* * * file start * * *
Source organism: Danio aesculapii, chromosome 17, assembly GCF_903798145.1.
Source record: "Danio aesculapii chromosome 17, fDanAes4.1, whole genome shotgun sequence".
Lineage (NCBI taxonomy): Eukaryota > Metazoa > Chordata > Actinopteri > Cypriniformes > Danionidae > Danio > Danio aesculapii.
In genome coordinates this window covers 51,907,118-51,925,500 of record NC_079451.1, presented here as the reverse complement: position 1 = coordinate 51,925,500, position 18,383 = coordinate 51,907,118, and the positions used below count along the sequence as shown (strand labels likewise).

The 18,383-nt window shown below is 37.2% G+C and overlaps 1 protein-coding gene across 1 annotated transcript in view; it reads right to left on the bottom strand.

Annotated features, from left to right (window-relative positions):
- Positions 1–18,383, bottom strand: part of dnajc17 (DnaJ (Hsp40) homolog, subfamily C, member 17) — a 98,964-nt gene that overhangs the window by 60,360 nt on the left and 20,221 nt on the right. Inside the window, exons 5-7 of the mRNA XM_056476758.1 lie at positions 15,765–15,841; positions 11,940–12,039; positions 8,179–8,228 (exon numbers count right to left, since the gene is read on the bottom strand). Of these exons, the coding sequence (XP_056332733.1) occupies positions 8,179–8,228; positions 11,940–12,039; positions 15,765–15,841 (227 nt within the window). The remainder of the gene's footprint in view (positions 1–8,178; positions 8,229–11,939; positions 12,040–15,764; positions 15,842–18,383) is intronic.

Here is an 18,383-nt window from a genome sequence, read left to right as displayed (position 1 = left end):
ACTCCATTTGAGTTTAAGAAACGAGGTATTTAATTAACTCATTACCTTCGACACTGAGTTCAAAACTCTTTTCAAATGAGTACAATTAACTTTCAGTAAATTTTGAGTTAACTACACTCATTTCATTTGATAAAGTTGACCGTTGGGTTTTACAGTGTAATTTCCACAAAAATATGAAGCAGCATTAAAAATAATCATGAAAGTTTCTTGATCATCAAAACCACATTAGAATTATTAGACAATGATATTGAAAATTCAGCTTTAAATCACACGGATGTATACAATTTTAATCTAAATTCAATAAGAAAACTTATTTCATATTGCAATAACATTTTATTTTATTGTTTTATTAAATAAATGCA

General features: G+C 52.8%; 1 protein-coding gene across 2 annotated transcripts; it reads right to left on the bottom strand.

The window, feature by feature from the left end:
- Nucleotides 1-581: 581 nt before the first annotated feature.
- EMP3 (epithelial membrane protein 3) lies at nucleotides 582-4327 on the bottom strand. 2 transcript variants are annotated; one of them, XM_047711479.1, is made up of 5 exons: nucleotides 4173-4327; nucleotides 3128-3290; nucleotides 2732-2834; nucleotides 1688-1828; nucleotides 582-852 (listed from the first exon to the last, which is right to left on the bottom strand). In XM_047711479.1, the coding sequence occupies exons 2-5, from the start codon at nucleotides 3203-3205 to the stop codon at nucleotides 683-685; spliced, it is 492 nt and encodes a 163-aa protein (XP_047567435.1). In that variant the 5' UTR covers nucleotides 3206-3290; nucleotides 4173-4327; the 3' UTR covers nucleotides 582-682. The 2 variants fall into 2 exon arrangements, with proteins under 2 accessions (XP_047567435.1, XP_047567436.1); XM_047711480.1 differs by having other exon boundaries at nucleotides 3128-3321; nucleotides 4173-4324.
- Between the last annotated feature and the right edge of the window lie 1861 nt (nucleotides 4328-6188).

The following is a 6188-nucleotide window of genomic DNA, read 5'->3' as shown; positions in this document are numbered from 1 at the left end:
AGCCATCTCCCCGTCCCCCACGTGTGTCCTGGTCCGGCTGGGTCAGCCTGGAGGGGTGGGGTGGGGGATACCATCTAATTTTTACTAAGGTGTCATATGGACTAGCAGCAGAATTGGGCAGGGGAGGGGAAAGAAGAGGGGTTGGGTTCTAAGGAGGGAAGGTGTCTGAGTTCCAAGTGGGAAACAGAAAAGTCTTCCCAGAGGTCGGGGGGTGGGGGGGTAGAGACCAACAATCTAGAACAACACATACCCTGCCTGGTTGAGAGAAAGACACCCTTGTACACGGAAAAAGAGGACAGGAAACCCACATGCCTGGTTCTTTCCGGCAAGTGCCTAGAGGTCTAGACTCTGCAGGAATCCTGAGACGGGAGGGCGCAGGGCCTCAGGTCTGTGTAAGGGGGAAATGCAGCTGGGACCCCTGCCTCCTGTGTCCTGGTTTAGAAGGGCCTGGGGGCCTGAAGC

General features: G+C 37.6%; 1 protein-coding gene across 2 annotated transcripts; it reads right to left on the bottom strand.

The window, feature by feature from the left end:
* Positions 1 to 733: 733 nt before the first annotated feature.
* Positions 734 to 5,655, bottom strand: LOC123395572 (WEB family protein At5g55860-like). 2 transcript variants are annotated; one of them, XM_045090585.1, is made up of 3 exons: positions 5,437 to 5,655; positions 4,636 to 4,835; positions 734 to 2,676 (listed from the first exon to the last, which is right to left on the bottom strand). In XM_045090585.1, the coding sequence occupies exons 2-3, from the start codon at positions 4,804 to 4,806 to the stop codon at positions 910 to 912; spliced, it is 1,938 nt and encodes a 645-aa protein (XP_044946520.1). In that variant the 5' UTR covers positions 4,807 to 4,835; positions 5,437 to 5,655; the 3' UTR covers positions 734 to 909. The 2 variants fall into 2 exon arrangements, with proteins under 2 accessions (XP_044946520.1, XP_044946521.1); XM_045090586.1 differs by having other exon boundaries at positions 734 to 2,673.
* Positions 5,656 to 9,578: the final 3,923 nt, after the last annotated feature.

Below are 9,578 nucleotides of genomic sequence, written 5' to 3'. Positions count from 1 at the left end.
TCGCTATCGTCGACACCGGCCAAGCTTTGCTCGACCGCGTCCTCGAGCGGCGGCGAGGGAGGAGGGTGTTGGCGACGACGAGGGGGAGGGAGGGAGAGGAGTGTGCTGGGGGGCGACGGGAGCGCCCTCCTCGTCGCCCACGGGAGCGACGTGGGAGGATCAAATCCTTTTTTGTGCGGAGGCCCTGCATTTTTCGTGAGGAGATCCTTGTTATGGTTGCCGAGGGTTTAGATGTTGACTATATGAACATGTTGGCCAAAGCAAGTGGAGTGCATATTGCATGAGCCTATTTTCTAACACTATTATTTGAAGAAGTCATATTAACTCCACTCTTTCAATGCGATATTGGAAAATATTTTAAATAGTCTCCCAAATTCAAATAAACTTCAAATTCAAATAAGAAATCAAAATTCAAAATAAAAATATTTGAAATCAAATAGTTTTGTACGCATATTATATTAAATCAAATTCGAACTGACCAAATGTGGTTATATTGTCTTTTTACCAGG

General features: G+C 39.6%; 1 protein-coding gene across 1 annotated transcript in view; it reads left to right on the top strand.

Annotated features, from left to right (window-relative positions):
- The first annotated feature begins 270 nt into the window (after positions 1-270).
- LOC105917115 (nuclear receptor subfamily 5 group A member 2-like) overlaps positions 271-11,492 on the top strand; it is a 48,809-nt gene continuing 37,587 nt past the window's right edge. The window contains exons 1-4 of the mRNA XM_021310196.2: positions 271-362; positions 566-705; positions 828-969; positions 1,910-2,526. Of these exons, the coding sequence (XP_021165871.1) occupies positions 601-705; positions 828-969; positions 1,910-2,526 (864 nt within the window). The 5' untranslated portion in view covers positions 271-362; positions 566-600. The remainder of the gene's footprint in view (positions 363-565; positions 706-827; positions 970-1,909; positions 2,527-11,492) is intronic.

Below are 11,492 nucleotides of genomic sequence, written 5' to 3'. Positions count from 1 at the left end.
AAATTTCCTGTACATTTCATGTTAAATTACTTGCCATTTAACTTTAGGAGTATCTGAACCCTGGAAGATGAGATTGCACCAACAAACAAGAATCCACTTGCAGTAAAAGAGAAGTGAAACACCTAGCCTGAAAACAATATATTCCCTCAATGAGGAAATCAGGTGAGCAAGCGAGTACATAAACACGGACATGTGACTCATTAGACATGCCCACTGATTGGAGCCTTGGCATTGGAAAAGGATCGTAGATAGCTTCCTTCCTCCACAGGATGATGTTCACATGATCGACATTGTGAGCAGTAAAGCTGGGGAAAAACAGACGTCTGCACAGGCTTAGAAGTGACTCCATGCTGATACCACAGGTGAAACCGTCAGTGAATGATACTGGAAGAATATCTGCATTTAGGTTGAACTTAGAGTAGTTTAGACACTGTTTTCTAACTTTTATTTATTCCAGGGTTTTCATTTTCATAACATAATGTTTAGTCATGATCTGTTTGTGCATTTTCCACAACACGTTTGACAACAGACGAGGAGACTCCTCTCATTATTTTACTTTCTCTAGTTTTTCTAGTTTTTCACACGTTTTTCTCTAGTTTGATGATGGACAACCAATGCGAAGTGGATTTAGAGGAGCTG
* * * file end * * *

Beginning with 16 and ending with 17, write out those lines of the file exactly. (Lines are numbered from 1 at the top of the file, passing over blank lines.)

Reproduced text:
AGCCATCTCCCCGTCCCCCACGTGTGTCCTGGTCCGGCTGGGTCAGCCTGGAGGGGTGGGGTGGGGGATACCATCTAATTTTTACTAAGGTGTCATATGGACTAGCAGCAGAATTGGGCAGGGGAGGGGAAAGAAGAGGGGTTGGGTTCTAAGGAGGGAAGGTGTCTGAGTTCCAAGTGGGAAACAGAAAAGTCTTCCCAGAGGTCGGGGGGTGGGGGGGTAGAGACCAACAATCTAGAACAACACATACCCTGCCTGGTTGAGAGAAAGACACCCTTGTACACGGAAAAAGAGGACAGGAAACCCACATGCCTGGTTCTTTCCGGCAAGTGCCTAGAGGTCTAGACTCTGCAGGAATCCTGAGACGGGAGGGCGCAGGGCCTCAGGTCTGTGTAAGGGGGAAATGCAGCTGGGACCCCTGCCTCCTGTGTCCTGGTTTAGAAGGGCCTGGGGGCCTGAAGC

General features: G+C 37.6%; 1 protein-coding gene across 2 annotated transcripts; it reads right to left on the bottom strand.